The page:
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Immunoassays

Infection with the “other” human Coronaviruses could be a blessing in disguise

With the world’s attention focused on SARS-CoV-2 and the serious impact COVID-19 is having both on our health and on society as a whole, it is worth noting that humans have in fact co-existed with numerous coronaviruses (CoVs) for millions of years. It is little understood how these related viruses have such startlingly different effects on infected individuals but some researchers have found evidence that mild CoV infection offers some...

James Steggles
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The best sample type for SARS-CoV-2 virus rapid tests will surprise you!

Two types of tests for SARS-CoV-2 currently predominate. The first are molecular tests, based on PCR technology, that detect the presence of viral nucleic acid and therefore indicate a current infection. The second are serology tests that are designed to detect anti-SARS-CoV-2 antibodies (usually IgG) generated by the immune systems of individuals who have been infected in the past. RT-PCR to detect SARS-CoV-2 virus is relatively slow and requires specialist laboratories....

James Steggles
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SARS-CoV-2 – Beware Antibody Tests with <100% Specificity

We are in the midst of the most significant global pandemic since the 1918-19 Influenza pandemic, over 100 years ago. The 2020 pandemic has been caused by a Coronavirus, named SARS-CoV-2, which confers a severe respiratory illness (COVID-19) on a proportion of those infected. The virus is readily transmissible from human to human with many of those infected showing no or mild symptoms, meaning it is hard to know who...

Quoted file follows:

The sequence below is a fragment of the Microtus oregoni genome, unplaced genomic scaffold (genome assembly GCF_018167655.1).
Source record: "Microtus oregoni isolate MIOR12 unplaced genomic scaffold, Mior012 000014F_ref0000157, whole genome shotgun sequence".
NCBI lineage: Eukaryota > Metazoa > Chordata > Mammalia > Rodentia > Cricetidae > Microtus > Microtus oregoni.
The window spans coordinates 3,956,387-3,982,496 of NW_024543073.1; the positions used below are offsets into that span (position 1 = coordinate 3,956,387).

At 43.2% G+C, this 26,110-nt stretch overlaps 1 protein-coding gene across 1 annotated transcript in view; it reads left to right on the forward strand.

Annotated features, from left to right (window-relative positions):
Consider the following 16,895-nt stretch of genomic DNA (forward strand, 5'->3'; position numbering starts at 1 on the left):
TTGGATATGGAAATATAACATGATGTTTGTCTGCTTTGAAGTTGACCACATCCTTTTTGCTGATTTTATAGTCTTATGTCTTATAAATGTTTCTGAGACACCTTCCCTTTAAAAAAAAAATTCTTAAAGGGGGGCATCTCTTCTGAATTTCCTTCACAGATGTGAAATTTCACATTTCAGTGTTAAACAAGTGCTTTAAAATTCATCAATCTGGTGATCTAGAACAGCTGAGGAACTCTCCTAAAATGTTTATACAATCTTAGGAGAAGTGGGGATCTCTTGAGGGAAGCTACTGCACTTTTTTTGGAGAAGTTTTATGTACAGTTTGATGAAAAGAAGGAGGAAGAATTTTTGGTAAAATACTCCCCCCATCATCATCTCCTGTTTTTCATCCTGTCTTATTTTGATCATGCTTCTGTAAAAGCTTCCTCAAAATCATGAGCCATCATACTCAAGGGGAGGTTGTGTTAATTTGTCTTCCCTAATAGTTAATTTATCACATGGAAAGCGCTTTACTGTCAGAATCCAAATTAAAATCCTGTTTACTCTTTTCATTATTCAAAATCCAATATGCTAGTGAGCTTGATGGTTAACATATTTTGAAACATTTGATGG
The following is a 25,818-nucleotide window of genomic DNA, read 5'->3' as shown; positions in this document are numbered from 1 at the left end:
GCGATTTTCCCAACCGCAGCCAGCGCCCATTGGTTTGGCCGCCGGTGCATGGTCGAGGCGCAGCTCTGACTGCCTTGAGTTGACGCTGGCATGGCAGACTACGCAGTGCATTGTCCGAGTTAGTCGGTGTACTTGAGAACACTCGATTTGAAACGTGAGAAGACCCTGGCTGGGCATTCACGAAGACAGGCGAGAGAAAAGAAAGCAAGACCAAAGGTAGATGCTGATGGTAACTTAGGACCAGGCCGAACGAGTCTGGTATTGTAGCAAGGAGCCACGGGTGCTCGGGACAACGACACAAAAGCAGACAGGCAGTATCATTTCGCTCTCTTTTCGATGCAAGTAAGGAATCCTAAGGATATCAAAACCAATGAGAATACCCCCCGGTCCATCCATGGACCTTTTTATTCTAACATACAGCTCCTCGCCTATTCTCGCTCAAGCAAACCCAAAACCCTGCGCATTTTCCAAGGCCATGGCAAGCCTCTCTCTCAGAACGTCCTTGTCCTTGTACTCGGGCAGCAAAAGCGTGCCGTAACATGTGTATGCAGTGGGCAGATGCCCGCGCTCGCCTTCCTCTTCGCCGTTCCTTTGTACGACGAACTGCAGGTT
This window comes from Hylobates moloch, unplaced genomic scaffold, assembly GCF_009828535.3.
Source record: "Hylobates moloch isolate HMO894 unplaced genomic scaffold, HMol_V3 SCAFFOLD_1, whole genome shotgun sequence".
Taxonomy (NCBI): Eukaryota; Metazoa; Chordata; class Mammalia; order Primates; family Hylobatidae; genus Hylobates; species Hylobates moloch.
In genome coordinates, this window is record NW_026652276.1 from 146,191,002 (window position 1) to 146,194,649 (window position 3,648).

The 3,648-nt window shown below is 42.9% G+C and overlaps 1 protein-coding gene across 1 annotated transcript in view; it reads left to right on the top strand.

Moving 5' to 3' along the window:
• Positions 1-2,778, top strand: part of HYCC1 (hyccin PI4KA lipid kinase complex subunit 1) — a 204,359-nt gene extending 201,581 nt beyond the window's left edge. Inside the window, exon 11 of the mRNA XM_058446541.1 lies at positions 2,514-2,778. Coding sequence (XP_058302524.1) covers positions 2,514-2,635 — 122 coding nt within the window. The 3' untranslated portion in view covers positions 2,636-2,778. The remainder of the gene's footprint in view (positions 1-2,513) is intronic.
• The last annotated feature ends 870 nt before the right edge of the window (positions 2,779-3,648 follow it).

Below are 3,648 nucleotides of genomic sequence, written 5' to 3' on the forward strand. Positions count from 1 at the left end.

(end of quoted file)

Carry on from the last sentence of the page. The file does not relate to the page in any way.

James Steggles
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Lyme – a challenging disease to diagnose

Lyme disease is an infectious disease caused by Borrelia bacteria transmitted by tick bites from ticks of the Ixodes genus. Particularly if untreated, serious and long-term symptoms can occur such as neurological problems, facial palsy, lower limb impairment, heart complications, arthritis, encephalomyelitis and psychosis. It is estimated to affect 300,000 people per year in North America and 65,000 in Europe. Transmission can occur across the placenta during pregnancy. The causative...

James Steggles
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HAMA-Time! – How Human Anti-Mouse Antibodies (HAMA) can affect your immunoassay

What is HAMA? HAMA is an acronym for Human Anti-Mouse Antibodies. Some humans produce HAMA and have it present in their blood. Unfortunately for them, and the in vitro diagnostics industry, the presence of Human anti-mouse Antibodies (HAMA) in patient samples can lead to false positive and false negative results in immunoassays. Murine MC HAMA Why do some Humans produce HAMA? Some people work directly with mice while others might inadvertently encounter...

James Steggles
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